What Is Grand Strategy?* by John Lewis Gaddis** Yale University
When my colleagues Paul Kennedy, Charlie Hill, and I first began talking about setting up a grand strategy course at Yale in the late 1990s, at least half the people to whom we tried to explain this thought we were talking about “grant” strategy: how do you get the next federal or foundation grant? This misunderstanding would not have occurred, I think, during the fifty years of insecurity that separated the Japanese attack on Pearl Harbor in December, 1941, from the final collapse of the Soviet Union in December, 1991. We had a grand strategy for fighting World War II already in place at the time of Pearl Harbor – go after Germany first – and with adjustments we stuck to it throughout that conflict. We had, in containment, a grand strategy for fighting the Cold War worked out within the first five years of that conflict – some would say earlier. With adjustments, we held on to that strategy for the next four decades, despite the confusions generated by our domestic politics, our relations with allies, and at least one grievous miscalculation of fundamental interests, which was the war in Vietnam. We maintained purpose and direction during those dangerous years because we had to. For as Dr. Samuel Johnson once put it: “Depend on it, sir, when a man knows he is to be hanged in a fortnight, it concentrates his mind wonderfully.” Now, maybe historians of some distant future will conclude that the United States has been equally adept at framing and sustaining grand strategies during the two decades that have passed since the Cold War ended. Revisionist ingenuity is always surprising. But I have difficulty right now seeing how that argument is going to be made. Consider the record. The administration of George H. W. Bush, facing the most favorable prospects ever for the use of American power in the international arena, spoke grandly of building a Prepared as the Karl Von Der Heyden Distinguished Lecture, Duke University, February 26, 2009, the keynote address for a conference on “American Grand Strategy after War,” sponsored by the Triangle Institute for Security Studies and the Duke University Program in American Grand Strategy. ** John Lewis Gaddis is the Robert A. Lovett Professor of Military and Naval History and Director of the Brady-Johnson Program in Grand Strategy at Yale University. He wishes to acknowledge the generosity of Nicholas F. Brady ’52 and Charles B. Johnson ’54 in making that program possible, as well as the support, over many years, of President Richard C. Levin and the Yale administration, the Smith Richardson and John M. Olin Foundations, and the Friends of International Security Studies. Professor Gaddis also wishes to thank Paul Kennedy and Charles Hill, his collaborators in teaching Grand Strategy at Yale, who would nonetheless want him to emphasize – and who will find ways to remind him – that the views contained herein are strictly his own. *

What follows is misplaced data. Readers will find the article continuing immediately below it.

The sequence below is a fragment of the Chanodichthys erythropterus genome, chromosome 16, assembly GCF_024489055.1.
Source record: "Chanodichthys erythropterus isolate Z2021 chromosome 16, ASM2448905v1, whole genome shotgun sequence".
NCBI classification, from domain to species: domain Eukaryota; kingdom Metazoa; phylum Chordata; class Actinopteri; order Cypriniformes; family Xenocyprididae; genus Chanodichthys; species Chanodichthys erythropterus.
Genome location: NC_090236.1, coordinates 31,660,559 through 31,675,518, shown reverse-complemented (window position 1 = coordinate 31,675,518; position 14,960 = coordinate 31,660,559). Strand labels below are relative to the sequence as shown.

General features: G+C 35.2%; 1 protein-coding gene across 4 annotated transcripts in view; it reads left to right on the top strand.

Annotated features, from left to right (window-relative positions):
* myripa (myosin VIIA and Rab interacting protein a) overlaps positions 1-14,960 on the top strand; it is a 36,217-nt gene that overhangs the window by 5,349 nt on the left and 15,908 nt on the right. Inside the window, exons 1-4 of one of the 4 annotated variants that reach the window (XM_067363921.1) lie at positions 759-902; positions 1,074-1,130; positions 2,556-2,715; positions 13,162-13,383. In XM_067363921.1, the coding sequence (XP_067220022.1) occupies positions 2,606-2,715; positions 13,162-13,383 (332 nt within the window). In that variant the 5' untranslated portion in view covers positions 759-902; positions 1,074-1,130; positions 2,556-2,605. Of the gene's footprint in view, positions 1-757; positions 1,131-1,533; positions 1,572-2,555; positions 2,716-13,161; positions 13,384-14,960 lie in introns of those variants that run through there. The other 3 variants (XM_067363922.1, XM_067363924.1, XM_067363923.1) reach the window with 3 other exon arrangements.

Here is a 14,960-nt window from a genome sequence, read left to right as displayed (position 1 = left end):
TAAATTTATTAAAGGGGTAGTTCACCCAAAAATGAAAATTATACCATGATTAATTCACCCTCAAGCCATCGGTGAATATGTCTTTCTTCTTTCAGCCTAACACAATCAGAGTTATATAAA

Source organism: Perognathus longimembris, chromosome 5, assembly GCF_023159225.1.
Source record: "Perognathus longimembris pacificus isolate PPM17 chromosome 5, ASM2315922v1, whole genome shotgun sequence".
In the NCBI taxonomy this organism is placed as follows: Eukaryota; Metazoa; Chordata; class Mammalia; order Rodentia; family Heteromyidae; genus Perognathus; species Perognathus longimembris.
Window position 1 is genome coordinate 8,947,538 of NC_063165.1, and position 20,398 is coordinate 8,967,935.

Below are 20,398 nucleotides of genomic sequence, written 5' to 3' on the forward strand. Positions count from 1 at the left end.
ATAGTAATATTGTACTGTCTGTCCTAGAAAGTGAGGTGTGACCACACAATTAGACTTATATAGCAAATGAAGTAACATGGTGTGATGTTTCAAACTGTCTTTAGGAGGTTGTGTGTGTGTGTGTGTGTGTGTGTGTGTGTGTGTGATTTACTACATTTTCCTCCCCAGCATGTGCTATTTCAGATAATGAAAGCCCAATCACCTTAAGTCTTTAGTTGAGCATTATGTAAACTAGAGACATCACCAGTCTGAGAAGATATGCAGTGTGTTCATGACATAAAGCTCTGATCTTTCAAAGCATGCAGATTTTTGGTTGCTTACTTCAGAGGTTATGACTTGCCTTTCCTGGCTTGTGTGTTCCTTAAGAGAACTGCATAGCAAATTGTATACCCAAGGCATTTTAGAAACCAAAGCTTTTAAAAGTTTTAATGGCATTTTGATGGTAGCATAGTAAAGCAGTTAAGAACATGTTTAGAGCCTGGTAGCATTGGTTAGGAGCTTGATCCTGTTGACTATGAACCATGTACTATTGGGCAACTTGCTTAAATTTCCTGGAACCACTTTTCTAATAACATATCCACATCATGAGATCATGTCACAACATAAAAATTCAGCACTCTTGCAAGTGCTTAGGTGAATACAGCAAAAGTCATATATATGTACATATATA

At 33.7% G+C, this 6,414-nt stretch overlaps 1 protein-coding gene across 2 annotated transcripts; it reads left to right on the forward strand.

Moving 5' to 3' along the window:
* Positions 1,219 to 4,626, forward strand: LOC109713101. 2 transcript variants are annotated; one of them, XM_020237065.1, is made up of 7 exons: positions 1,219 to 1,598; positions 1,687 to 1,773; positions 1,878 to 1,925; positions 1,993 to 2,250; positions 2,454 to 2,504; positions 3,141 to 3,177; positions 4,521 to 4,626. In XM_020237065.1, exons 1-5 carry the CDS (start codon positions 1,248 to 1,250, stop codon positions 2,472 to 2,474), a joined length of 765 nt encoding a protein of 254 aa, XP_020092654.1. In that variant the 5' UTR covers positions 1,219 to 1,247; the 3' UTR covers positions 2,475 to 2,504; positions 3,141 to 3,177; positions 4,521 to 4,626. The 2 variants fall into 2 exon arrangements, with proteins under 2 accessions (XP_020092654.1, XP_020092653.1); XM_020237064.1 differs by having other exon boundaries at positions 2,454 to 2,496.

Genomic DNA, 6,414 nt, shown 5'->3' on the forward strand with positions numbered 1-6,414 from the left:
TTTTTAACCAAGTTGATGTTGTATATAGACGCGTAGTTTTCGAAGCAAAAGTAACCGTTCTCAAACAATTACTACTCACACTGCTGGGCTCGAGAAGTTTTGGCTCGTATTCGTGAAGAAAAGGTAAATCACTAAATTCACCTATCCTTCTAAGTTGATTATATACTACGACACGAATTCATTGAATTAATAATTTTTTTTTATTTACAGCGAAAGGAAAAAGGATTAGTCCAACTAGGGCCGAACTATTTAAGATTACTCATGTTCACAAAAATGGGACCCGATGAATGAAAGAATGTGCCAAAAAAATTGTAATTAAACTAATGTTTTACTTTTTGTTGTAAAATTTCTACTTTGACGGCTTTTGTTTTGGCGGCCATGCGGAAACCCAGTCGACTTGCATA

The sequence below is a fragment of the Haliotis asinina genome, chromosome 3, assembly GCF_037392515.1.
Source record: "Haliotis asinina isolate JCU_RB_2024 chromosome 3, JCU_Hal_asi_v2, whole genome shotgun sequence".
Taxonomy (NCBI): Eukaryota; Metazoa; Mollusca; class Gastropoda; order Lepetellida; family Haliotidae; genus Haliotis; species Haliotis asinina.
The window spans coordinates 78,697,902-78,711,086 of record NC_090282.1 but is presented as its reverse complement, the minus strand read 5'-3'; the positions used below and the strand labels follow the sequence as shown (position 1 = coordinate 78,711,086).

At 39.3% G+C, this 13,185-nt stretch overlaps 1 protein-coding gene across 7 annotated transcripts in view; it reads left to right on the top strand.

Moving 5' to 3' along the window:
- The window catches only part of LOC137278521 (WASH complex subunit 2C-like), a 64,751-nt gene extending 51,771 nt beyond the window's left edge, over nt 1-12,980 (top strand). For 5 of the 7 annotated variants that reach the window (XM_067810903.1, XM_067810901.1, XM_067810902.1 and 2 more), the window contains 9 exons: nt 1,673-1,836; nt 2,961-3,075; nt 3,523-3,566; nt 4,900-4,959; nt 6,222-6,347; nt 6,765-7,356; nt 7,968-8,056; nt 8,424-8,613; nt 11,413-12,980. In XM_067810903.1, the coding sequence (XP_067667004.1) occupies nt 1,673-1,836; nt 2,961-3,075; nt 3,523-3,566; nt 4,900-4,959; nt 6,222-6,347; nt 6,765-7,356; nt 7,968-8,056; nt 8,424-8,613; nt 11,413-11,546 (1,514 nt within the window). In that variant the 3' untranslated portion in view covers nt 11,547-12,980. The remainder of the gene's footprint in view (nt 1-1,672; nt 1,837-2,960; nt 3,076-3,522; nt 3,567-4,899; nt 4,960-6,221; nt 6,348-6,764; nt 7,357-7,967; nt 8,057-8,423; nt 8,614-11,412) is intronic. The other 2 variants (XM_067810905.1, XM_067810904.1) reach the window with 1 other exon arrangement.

“new world order” but then did little to bring it about, as if the coining of a phrase alone would construct the reality. The Clinton administration spoke of “enlargement” and “engagement,” without specifying what was to be “enlarged” or who was to be “engaged.” It was a bad sign when President Clinton assured an aide in 1994 that Roosevelt and Truman had gotten along fine without grand strategies. They’d just made it up as they went along, and he didn’t see why he couldn’t do the same.1 The morning of September 11, 2001, dispelled any lingering illusions on that score, just as abruptly as the attack on Pearl Harbor ended a similar period of complacency on another morning almost six decades earlier. But would anybody claim, seven and a half years later, that the strategy George W. Bush devised compares favorably with the ones Roosevelt and Truman embraced during World War II and the early Cold War? Bush’s strategy succeeded in one important respect: there were no further attacks on...
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